Implications of floristic and environmental variation for carbon cycle dynamics in boreal forest ecosystems of central Canada
Article first published online: 24 FEB 2009
2002 IAVS - the International Association of Vegetation Science
Journal of Vegetation Science
Volume 13, Issue 3, pages 327–340, June 2002
How to Cite
Yu, Z., Apps, M. J. and Bhatti, J. S. (2002), Implications of floristic and environmental variation for carbon cycle dynamics in boreal forest ecosystems of central Canada. Journal of Vegetation Science, 13: 327–340. doi: 10.1111/j.1654-1103.2002.tb02057.x
- Issue published online: 24 FEB 2009
- Article first published online: 24 FEB 2009
- Received 16 February 2001; Revision received 1 March 2002; Accepted 4 April 2002.
- Carbon dynamics;
- Correspondence analysis;
- Forest succession;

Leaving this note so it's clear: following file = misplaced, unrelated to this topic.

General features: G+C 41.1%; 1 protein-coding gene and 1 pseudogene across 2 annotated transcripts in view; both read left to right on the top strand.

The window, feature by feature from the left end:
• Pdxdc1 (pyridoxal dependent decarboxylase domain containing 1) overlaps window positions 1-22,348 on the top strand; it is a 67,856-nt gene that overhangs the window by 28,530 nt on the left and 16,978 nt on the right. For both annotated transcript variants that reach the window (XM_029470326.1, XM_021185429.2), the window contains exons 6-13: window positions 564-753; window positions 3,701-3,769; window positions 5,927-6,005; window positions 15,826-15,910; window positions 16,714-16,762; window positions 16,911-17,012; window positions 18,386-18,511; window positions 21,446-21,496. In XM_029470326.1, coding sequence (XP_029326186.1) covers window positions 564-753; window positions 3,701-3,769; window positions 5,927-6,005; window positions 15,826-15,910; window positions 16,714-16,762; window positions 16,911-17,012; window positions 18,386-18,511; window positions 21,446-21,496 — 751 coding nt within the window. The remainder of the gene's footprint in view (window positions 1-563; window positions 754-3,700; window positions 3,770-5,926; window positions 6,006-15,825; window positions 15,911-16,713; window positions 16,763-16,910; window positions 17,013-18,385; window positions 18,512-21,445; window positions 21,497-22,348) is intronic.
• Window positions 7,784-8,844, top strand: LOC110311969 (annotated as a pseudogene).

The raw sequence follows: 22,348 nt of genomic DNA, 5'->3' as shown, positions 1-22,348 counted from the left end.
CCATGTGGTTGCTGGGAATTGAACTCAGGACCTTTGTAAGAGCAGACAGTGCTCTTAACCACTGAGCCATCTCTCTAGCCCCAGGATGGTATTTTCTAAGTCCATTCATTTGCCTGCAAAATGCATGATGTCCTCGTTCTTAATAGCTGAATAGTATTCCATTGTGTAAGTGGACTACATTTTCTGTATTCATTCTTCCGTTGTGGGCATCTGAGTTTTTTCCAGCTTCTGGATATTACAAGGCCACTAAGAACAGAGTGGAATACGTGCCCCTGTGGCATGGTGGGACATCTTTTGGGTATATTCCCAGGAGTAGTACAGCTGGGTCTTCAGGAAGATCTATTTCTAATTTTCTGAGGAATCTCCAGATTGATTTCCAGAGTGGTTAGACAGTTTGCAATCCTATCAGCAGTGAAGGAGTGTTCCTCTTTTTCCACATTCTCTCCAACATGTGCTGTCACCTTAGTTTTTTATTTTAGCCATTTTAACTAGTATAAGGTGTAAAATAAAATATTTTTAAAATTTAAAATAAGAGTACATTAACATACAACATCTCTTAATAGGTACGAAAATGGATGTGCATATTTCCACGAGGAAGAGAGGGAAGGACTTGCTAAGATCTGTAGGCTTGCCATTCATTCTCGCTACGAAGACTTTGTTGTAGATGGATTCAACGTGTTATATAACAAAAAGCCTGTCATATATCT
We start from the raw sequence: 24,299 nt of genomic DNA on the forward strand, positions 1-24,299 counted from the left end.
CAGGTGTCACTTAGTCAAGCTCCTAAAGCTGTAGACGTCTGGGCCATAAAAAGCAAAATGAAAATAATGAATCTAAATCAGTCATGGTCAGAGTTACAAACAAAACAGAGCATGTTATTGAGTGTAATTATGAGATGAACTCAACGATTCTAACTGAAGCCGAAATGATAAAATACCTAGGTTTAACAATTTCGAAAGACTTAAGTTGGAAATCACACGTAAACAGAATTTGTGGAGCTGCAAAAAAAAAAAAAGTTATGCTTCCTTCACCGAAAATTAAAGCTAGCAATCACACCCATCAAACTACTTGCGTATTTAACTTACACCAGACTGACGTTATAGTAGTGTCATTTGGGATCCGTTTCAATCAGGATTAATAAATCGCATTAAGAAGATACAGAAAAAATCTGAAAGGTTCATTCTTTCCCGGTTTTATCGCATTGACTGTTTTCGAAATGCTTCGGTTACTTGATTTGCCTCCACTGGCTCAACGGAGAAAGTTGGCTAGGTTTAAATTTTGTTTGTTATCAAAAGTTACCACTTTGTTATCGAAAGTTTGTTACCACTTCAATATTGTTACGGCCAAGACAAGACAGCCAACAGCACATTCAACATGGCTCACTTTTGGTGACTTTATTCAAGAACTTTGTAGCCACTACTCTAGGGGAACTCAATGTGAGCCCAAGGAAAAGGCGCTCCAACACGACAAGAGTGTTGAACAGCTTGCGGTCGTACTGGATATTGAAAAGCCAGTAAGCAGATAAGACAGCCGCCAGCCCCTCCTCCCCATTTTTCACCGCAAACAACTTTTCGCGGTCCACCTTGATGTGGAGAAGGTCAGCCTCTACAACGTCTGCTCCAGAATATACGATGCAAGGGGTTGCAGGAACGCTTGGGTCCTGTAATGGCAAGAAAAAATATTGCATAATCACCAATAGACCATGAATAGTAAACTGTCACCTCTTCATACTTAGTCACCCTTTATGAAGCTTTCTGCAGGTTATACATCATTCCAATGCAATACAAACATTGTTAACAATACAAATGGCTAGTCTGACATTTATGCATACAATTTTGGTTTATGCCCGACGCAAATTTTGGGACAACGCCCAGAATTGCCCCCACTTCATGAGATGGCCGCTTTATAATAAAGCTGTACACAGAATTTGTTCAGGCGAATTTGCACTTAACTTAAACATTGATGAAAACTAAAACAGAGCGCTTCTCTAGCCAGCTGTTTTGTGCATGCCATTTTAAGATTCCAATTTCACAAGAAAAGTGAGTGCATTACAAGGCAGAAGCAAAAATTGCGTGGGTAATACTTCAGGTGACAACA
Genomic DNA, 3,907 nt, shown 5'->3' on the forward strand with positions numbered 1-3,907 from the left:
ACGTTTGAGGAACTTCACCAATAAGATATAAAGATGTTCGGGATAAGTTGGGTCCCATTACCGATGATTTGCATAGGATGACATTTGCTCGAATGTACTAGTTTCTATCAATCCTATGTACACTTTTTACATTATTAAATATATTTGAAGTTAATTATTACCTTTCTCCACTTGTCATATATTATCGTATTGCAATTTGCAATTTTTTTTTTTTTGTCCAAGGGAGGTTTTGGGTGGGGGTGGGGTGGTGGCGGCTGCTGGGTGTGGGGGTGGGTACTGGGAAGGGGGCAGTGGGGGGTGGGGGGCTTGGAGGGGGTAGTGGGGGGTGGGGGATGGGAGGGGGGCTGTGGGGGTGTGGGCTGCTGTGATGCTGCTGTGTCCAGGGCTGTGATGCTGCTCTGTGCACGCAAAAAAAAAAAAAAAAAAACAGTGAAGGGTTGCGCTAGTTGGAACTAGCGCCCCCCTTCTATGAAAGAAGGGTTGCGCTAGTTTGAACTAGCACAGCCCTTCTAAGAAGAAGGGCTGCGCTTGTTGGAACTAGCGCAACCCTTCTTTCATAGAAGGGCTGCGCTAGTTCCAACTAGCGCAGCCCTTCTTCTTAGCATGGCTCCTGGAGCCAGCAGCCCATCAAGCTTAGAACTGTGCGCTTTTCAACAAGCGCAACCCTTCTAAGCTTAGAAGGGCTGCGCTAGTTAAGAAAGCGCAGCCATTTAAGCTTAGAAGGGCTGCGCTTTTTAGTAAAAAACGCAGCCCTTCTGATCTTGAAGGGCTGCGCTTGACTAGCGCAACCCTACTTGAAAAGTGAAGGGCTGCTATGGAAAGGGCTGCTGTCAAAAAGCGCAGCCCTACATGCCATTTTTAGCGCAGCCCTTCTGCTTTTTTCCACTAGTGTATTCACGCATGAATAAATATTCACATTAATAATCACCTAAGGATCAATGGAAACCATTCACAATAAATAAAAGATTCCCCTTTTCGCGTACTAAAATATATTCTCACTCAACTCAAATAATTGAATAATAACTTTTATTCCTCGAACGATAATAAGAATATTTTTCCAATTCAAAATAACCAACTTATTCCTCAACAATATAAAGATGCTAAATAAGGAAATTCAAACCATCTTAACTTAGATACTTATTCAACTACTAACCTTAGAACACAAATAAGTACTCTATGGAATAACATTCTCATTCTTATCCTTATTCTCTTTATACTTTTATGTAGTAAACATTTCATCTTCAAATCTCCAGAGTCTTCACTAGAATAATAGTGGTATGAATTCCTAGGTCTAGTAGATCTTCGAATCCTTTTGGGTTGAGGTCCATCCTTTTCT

Abstract. Species composition, detritus, and soil data from 97 boreal forest stands along a transect in central Canada were analysed using Correspondence Analysis to determine the dominant environmental/site variables that differentiate these forest stands. Picea mariana stands were densely clustered together on the understorey DCA plot, suggesting a consistent understorey species composition (feather mosses and Ericaceae), whereas Populus tremuloides stands had the most diverse understorey species composition (ca. 30 species, mostly shrubs and herbs). Pinus banksiana stands had several characteristic species of reindeer lichens (Cladina spp.), but saplings and Pinus seedlings were rare. Although climatic variables showed large variation along the transect, the CCA results indicated that site conditions are more important in determining species composition and differentiating the stand types. Forest floor characteristics (litter and humus layer, woody debris, and drainage) appear to be among the most important site variables. Stands of Picea had significantly higher average carbon (C) densities in the combined litter and humus layer (43530 kg-C.ha-1) than either Populus (25 500 kg-C.ha-1) or Pinus (19 400 kg-C.ha-1). The thick surface organic layer in lowland Picea stands plays an important role in regulating soil temperature and moisture, and organic-matter decomposition, which in turn affect the ecosystem C-dynamics. During forest succession after a stand-replacing disturbance (e.g. fires), tree biomass and surface organic layer thickness increase in all stand types as forests recover; however, woody biomass detritus first decreases and then increases after ca. 80 yr. Soil C densities show slight decrease with ages in Populus stands, but increase in other stand types. These results indicate the complex C-transfer processes among different components (tree biomass, detritus, forest floor, and soil) of boreal ecosystems at various stages of succession.